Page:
Release Date: Oct 8, 2013
Record label: Warner Bros.
Genre(s): Pop/Rock, Alternative/Indie Rock, Indie Electronic, Indie Pop
Even if The Speed of Things was an unmitigated disaster for the majority of its 13 tracks, the Detroit pop duo would still have managed to deliver one of the best songs of the year with their hook-laden single “If You Didn’t See Me (Then You Weren’t on the Dancefloor).” Fortunately, Joshua Epstein and Daniel Zott’s latest effort fires on all cylinders throughout (pun intended), continuing their successful blend of modern electronics and a Beach Boys approach to melody and vocal harmony. .
Sophomore efforts are tricky. As a complete package, they come with a great deal of pressure and are often pitched as the make-or-break moment in a band’s trajectory—the point at which they capitalize on their strengths, evolve and expand their sound, switch things up entirely or continue with business as usual and remain either solid or stagnant (depending on how the debut was received). Perhaps unfairly, it sometimes results in steadfast validation or vilification.
Like the city they come from, Dale Earnhardt Jr. Jr. are nostalgic, hopeful, and complicated, making dense electronic pop filled with pulsing beats and drifting melodies that evoke the pleasantness of the past while firmly facing the future. On The Speed of Things, the second outing from the Detroit duo, the pair return with a sound that feels refined yet somehow effortless, often drifting casually from track to track in a way that feels completely natural.
On their debut album (2011’s It’s a Corporate World), Detroit electro-pop duo Dale Earnhardt Jr. Jr. showed us their strong suit: taking ever-present, convoluted social ideas and ideals and deconstructing them with an open-ended wit that came off as purely thoughtful rather than misguidedly arrogant. The handful of dominant tracks had serious zing, but came off as unpretentious.
We're all familiar with the enigmatic struggle of sophomore albums. There is an unfair expectation for a band to stick to what they know—or, more accurately, what we know—and also the need to expand to new horizons and stretch the boundaries..
Originally calling their blossoming music collaboration Counting Crows Pt. 2, Joshua Epstein and Daniel Zott promptly changed the name after a friend sarcastically suggested that Dale Earnhardt Jr. Jr. would be a good choice. Never taking themselves too seriously, the Detroit duo employs their ….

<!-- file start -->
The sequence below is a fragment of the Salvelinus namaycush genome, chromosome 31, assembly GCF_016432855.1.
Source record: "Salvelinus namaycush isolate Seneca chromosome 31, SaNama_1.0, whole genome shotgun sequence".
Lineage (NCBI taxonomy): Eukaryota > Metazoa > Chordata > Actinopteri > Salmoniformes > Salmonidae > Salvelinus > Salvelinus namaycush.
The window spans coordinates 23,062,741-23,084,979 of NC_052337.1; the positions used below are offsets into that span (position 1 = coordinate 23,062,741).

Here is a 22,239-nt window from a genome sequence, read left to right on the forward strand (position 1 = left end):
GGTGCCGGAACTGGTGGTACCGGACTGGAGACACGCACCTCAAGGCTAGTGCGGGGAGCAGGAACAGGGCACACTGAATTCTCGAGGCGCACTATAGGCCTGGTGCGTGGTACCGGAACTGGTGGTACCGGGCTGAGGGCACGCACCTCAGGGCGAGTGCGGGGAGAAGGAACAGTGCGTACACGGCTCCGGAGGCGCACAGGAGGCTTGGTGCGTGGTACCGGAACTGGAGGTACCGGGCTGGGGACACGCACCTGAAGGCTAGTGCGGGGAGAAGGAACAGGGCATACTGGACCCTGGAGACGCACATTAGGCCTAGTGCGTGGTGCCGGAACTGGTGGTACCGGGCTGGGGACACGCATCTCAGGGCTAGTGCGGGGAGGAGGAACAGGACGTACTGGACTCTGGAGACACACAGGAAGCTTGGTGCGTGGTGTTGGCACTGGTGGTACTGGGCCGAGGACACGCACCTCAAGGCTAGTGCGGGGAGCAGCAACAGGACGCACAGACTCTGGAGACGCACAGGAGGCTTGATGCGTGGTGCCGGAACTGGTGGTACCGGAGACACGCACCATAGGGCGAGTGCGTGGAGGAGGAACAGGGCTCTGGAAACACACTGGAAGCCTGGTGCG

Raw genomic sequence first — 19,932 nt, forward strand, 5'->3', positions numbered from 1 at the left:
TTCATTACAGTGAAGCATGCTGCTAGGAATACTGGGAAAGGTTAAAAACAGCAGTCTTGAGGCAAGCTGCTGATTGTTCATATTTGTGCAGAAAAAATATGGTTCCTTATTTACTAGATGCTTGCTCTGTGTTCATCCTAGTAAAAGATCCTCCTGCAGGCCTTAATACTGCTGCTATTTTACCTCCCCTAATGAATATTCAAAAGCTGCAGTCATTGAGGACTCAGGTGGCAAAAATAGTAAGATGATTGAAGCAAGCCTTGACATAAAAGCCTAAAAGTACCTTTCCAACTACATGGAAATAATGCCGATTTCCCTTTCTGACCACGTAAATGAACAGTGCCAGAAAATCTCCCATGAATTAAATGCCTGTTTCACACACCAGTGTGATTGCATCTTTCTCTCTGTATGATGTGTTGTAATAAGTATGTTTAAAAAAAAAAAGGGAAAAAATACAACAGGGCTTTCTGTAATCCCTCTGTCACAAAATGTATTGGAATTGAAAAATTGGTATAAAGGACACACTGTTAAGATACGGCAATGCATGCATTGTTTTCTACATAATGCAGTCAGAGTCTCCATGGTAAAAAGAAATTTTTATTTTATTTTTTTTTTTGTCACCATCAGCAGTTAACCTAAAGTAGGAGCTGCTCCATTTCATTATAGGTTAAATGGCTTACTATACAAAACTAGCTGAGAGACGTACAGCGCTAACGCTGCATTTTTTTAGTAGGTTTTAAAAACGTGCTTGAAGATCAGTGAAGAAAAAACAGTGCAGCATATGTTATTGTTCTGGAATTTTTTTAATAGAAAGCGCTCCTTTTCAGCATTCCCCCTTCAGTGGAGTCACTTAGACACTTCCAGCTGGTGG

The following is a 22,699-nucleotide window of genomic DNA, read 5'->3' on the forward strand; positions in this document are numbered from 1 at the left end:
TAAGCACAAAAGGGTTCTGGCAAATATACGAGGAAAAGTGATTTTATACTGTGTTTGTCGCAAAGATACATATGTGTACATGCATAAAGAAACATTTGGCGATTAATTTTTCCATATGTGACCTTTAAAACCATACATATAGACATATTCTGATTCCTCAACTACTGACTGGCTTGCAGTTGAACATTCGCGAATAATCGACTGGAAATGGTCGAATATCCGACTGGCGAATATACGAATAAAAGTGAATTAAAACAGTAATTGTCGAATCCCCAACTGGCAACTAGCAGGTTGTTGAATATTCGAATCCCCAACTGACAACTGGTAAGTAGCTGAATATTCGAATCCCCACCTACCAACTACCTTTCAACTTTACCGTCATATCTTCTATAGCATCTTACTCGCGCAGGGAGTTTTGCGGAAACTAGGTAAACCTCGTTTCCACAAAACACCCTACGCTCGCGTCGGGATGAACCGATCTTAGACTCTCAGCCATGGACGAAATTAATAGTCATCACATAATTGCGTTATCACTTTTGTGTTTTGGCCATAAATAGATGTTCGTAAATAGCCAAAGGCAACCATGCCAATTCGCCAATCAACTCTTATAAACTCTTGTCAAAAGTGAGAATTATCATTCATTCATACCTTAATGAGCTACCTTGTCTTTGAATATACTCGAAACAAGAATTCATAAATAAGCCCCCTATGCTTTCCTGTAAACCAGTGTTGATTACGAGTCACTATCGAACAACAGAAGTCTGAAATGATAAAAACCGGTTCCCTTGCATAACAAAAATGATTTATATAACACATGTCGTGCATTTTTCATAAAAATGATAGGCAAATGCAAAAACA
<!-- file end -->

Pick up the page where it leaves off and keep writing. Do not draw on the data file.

There’s nothing wrong with writing generic, radio-friendly pop, and leaving it at that. Simple, clever songs that are easily sung along to, and just as easily left as pleasant background noise. This is a memo that doesn’t seem to have reached Detroit natives Dale Earnhardt Jr. Jr., however, as throughout ‘The Speed Of Things’, they’re trying to find just about any way to mask their songs.Whether it’s the synths on ‘Run’ or the guitar samples on ‘Hiding’, there’s a concerted effort to make their MOR guitar pop something more ‘interesting’.
Dale Earnhardt Jr. Jr., unusually unmotorized for a Metro Detroit band, despite their name, seem ambivalent about getting their groove on. "You're supposed to surrender to the bass," they lackadaisically observe in "If You Didn't See Me (Then You Weren't on the Dancefloor)." "You're supposed to roll your hips in time." But they sound skeptical, and their Vampire Weekend Lite take on Afro-Caribbean rhythm throughout feels equally unsure.
Although their recording career is just barely two years old, boasting only one previous album and an EP so far, Dale Earnhardt Jr. Jr. has generated such a mighty buzz, it wholly belies their newcomer status. Then again, they’re not your ordinary band to begin with. Aside from their inexplicable ….